Serverless computing: the function without the hassle

One of the most popular cloud technologies of the past few years is serverless computing. All major cloud providers provide serverless computing services, that enable the user to execute code without the need to set up or maintain servers. At SURF we looked at this technology to see how it can be used in scientific research.

Illustration of cloud computing

What is serverless computing?

The term serverless may suggest that no servers are used for computation, but that is not the case. Instead it means that the user, typically a software developer, does not have to set up servers (virtual or bare metal) and does not have to worry about maintenance, upgrades, or backups.

Serverless services roughly come in 2 flavours:

  1. Databases services (relational or otherwise) often are called serverless when a cloud provider offers developers a service that is always online, does not need maintenance, scales automatically and has a pay-for-usage pricing model.
  2. Function as a Service (FaaS) is the most interesting aspect of serverless computing. These frameworks allow developers to write small functions in a variety of programming languages. The cloud provider will make sure the functions are executed when needed. Typically, these functions are of short duration and triggered by an event, like the upload of a file, the visit of a website or the signal of a device. The function is deployed automatically and scaled up by the cloud provider when necessary. The developer does not need to set up servers for running software or worry about running large-scale deployments. This is all handled by the serverless platform.

Cost benefits

Commercial serverless offerings are pay-per-use. You only pay for the time functions are triggered and executions happens. As an example, consider a webserver that hosts a website. Traditionally, a webserver runs on a (virtual) server and waits for incoming traffic. This running server incurs costs. In contrast, an idling serverless website only exists as a file on some storage service. No costs are incurred when there is no traffic. When users want to visit the site, functions are triggered and the website comes alive. When millions of users want to see the website, the cloud provider will scale the execution of the functions effortlessly. Many companies have reduced the cost of hosting their websites by making them serverless.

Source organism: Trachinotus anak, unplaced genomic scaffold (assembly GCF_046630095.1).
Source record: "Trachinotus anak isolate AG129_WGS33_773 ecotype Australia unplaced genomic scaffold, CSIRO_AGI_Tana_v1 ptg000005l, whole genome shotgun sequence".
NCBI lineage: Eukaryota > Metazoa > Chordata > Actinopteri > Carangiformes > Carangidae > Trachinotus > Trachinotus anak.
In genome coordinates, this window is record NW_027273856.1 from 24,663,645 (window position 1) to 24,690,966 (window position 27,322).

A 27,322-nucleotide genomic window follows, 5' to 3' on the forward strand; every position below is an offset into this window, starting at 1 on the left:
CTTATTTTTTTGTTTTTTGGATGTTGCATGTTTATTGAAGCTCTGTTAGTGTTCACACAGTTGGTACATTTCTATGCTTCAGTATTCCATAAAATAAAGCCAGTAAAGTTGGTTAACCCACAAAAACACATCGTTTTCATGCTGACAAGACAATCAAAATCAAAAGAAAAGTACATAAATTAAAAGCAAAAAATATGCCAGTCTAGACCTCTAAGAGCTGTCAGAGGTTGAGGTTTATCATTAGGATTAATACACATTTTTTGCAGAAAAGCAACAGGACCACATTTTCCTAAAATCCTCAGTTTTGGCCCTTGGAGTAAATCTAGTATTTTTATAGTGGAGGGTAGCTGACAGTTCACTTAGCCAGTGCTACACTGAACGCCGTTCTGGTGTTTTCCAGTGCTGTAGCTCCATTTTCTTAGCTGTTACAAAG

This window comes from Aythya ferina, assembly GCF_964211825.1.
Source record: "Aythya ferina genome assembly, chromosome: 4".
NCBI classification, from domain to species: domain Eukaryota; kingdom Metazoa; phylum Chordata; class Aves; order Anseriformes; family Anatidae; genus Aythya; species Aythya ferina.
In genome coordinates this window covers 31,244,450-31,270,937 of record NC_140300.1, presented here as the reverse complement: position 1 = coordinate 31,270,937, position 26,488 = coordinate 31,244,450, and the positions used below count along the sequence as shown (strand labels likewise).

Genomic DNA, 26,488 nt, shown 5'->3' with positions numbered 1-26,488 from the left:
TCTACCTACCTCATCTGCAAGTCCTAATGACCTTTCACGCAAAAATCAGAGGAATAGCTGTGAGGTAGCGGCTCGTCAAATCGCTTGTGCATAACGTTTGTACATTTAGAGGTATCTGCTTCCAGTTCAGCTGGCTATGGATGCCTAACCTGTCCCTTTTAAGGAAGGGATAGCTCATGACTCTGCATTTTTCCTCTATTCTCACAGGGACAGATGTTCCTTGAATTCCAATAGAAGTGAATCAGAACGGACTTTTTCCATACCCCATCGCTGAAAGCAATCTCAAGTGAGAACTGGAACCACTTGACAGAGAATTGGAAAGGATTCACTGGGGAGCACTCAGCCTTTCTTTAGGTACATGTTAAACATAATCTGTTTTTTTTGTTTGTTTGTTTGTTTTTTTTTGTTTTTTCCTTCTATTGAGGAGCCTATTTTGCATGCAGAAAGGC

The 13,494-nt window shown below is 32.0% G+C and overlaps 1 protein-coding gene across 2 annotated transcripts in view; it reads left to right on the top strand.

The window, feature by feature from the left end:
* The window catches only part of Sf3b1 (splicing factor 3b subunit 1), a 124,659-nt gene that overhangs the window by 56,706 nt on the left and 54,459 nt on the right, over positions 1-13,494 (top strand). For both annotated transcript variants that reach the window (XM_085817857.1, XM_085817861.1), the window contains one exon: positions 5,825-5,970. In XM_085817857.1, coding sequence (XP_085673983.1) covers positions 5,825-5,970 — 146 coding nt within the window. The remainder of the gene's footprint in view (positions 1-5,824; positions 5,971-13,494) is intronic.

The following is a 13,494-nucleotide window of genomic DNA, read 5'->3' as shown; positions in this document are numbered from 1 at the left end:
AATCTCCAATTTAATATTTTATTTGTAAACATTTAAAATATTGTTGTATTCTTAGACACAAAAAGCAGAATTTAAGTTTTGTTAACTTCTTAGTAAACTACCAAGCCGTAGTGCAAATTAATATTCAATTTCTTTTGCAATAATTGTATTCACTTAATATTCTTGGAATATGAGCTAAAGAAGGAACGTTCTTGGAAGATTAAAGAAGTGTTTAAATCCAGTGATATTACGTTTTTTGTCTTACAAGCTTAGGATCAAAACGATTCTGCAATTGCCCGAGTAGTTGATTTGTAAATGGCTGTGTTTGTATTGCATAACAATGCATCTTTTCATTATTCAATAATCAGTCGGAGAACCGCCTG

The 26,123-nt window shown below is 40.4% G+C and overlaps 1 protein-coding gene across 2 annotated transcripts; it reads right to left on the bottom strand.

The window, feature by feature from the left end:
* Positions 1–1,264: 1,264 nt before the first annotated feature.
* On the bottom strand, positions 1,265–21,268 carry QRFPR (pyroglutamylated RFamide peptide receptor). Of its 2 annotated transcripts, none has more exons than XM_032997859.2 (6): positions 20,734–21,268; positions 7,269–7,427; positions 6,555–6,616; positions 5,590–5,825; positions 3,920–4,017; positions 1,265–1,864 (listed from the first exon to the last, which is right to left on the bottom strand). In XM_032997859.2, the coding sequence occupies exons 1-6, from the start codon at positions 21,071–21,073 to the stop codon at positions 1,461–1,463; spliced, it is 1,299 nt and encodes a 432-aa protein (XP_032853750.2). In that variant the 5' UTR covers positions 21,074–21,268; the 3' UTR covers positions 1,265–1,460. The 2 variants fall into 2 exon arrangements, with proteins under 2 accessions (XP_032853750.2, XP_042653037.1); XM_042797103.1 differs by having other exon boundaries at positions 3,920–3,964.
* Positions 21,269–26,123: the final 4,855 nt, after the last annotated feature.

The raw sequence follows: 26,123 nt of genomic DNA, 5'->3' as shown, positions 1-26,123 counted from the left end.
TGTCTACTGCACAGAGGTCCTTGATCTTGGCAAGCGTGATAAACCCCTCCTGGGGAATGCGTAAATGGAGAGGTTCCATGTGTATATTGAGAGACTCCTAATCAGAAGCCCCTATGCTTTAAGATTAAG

Open source

Apart from the serverless offerings from cloud providers there are a number of open source FaaS projects. At SURF we looked mainly at OpenFAAS and Kubeless, but there are many more. OpenFaaS is currently being used in our streaming data platform (that is used by The Green Village) to convert incoming data streams to a more friendly format for further processing. The advantage is that computation only takes place when data comes in and that scaling is automatic. When there is no data, no resources are being used. When there is a lot of data, the functions are run in parallel.

Experiment with large data processing

Because of its scalability, it is tempting to see if serverless functions can be used for large-scale distributed computations. At SURF we tried this together with researchers of the University of Wageningen. The goal was to analyse genomic data sets; the analysis of a file should start as soon it was uploaded to the iRODS data store at SURFsara.

This use case provided some insight into the potential, but also the limitations of serverless computing for large data processing. The upload of a file can be seen as a trigger for the analysis - this part worked. However, we found 3 main limitations:

  • Serverless functions are designed to be short-lived (minutes) and use limited resources. In our experiment, the analysis of a single file took much longer than a typical serverless function: hours or even days.
  • There is little support for error recovery when part of the analysis fails.
  • Serverless functions should be written in a language supported by the platform. Here, we made the analysis software available in a container that contained existing software tools.

Our solution was to orchestrate containers in a way that is very similar to serverless functions. Using the orchestration tool Kubernetes, containers containing the analysis software were deployed only when a file was uploaded. In this way the software was not restricted in either run time or in its use of resources. In addition, any software in a container can be run in this way, not only those functions written in a supported programming language. The advantage for the researchers is that they only need to provide a container with the appropriate software that can analyse a single file. The execution and scaling of the analysis are taken care of by the platform. Wageningen university continues to use this solution and currently we are considering similar solutions for other users.

Promising technology

Serverless technology is a very promising technology. It allows developers to concentrate on code, instead of peripheral issues like deploying and maintaining servers. It can be much cheaper than traditional solutions. Serverless platforms take care of scaling and as such are interesting for distributed applications. Their event-driven nature makes them very suitable for use in domains like internet of things and automated workflows. At SURF we continue to follow new developments concerning serverless technology.

Interested?

We would love to hear from people who are interested in using this technology in their research project. Please contact Machiel Jansen: machiel.jansen@surf.nl or tel. 020-8001300.

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